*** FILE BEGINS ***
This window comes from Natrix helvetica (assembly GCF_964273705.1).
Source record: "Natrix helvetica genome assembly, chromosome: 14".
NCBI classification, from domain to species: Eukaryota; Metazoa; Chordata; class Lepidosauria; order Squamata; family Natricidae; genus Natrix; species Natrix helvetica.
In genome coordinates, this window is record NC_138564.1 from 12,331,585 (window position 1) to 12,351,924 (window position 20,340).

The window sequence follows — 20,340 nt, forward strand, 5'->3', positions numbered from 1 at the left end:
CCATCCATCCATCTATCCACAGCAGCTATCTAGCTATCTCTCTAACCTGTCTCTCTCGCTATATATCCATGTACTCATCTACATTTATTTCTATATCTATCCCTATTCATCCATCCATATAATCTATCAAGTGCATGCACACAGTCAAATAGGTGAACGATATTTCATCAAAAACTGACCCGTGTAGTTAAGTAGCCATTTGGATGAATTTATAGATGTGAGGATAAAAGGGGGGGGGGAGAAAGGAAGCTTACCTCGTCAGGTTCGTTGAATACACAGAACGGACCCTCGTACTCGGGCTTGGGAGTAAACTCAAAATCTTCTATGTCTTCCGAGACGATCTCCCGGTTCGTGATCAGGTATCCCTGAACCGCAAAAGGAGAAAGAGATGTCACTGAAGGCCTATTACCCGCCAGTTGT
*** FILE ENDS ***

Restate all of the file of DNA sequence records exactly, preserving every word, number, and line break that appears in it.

This window comes from Natrix helvetica (assembly GCF_964273705.1).
Source record: "Natrix helvetica genome assembly, chromosome: 14".
NCBI classification, from domain to species: Eukaryota; Metazoa; Chordata; class Lepidosauria; order Squamata; family Natricidae; genus Natrix; species Natrix helvetica.
In genome coordinates, this window is record NC_138564.1 from 12,331,585 (window position 1) to 12,351,924 (window position 20,340).

The window sequence follows — 20,340 nt, forward strand, 5'->3', positions numbered from 1 at the left end:
CCATCCATCCATCTATCCACAGCAGCTATCTAGCTATCTCTCTAACCTGTCTCTCTCGCTATATATCCATGTACTCATCTACATTTATTTCTATATCTATCCCTATTCATCCATCCATATAATCTATCAAGTGCATGCACACAGTCAAATAGGTGAACGATATTTCATCAAAAACTGACCCGTGTAGTTAAGTAGCCATTTGGATGAATTTATAGATGTGAGGATAAAAGGGGGGGGGGAGAAAGGAAGCTTACCTCGTCAGGTTCGTTGAATACACAGAACGGACCCTCGTACTCGGGCTTGGGAGTAAACTCAAAATCTTCTATGTCTTCCGAGACGATCTCCCGGTTCGTGATCAGGTATCCCTGAACCGCAAAAGGAGAAAGAGATGTCACTGAAGGCCTATTACCCGCCAGTTGT